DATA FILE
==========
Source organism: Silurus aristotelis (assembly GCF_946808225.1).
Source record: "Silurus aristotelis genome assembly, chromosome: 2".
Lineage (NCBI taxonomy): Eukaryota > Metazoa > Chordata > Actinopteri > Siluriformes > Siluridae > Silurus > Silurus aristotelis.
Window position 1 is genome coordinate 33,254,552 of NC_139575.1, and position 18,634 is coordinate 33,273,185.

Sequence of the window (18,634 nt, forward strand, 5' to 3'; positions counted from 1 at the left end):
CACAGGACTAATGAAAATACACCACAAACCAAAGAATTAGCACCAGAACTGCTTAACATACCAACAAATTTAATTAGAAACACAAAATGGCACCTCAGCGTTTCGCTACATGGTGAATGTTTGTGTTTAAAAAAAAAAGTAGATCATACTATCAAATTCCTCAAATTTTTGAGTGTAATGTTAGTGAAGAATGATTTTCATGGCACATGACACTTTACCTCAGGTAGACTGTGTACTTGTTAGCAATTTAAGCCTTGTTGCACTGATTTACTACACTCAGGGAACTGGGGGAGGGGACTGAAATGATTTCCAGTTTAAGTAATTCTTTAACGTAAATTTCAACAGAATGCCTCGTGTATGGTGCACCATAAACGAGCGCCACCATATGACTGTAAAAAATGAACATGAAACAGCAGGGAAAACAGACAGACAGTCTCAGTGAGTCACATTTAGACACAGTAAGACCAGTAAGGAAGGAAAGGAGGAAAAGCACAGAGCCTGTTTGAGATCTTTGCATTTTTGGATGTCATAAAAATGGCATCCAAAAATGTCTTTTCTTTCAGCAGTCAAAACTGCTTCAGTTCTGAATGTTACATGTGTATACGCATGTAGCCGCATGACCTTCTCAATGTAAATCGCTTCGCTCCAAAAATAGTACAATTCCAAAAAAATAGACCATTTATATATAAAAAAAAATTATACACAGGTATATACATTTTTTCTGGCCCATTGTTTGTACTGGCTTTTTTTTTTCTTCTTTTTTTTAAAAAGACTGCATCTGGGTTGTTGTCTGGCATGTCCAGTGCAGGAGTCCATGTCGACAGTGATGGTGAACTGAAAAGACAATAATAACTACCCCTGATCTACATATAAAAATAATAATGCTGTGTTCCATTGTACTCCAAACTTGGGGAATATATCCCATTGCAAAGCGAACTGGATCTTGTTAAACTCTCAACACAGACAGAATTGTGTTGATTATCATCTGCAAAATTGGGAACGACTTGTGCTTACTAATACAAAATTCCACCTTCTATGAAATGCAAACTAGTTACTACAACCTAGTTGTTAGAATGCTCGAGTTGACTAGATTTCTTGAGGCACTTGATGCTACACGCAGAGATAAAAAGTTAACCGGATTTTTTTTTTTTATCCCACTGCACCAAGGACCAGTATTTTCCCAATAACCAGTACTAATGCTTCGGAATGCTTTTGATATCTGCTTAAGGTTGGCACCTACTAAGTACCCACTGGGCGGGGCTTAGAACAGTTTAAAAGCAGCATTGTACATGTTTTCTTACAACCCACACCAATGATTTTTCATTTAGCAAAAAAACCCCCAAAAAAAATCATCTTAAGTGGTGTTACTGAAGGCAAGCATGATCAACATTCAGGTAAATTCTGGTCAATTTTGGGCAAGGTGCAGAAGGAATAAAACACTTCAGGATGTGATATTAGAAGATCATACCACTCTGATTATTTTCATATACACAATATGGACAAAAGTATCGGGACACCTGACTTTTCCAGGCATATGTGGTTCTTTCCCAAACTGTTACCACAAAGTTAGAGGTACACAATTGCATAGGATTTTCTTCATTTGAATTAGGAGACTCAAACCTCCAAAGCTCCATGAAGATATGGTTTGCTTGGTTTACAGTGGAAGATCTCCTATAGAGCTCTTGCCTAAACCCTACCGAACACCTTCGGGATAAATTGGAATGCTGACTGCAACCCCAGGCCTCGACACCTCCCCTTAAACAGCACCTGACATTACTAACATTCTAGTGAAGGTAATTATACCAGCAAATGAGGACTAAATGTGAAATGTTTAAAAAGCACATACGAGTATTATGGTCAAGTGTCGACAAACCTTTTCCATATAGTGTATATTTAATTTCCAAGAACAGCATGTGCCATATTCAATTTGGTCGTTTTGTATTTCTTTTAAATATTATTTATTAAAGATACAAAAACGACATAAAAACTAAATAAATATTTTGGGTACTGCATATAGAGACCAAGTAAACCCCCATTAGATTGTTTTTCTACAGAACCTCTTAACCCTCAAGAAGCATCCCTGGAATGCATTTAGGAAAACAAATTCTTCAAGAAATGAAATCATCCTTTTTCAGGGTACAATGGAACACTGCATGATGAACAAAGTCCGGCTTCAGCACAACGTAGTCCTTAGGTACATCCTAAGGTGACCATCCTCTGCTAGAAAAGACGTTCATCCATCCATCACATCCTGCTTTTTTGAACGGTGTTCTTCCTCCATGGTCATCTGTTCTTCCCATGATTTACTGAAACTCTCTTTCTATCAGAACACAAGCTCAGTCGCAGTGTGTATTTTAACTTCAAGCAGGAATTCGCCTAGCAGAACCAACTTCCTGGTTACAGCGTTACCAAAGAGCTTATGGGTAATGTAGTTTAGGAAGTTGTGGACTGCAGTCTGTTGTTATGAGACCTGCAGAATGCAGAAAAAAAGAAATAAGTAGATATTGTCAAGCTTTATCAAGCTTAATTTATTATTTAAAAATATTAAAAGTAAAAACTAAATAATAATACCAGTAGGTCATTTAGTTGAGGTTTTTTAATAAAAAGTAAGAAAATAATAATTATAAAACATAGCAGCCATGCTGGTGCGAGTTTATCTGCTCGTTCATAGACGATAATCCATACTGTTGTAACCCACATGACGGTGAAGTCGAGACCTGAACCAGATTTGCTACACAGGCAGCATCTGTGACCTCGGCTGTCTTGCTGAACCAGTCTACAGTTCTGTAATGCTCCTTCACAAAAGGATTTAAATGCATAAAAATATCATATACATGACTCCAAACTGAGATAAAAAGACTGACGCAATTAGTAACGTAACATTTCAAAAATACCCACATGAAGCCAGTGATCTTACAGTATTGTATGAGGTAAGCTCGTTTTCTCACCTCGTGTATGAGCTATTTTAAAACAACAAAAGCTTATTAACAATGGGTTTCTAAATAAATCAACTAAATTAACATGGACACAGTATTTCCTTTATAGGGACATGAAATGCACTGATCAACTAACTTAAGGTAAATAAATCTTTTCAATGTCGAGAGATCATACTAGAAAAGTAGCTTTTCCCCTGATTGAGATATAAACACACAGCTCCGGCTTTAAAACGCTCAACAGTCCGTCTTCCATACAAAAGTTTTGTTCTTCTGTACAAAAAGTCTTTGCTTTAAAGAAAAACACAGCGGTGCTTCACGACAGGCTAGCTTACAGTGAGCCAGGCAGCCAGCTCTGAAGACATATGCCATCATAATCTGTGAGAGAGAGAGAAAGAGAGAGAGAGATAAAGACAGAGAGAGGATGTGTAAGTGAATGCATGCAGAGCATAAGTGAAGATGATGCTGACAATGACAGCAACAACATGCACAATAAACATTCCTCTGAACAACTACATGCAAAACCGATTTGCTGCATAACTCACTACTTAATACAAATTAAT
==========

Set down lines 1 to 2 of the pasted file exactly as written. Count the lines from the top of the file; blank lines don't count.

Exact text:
Source organism: Silurus aristotelis (assembly GCF_946808225.1).
Source record: "Silurus aristotelis genome assembly, chromosome: 2".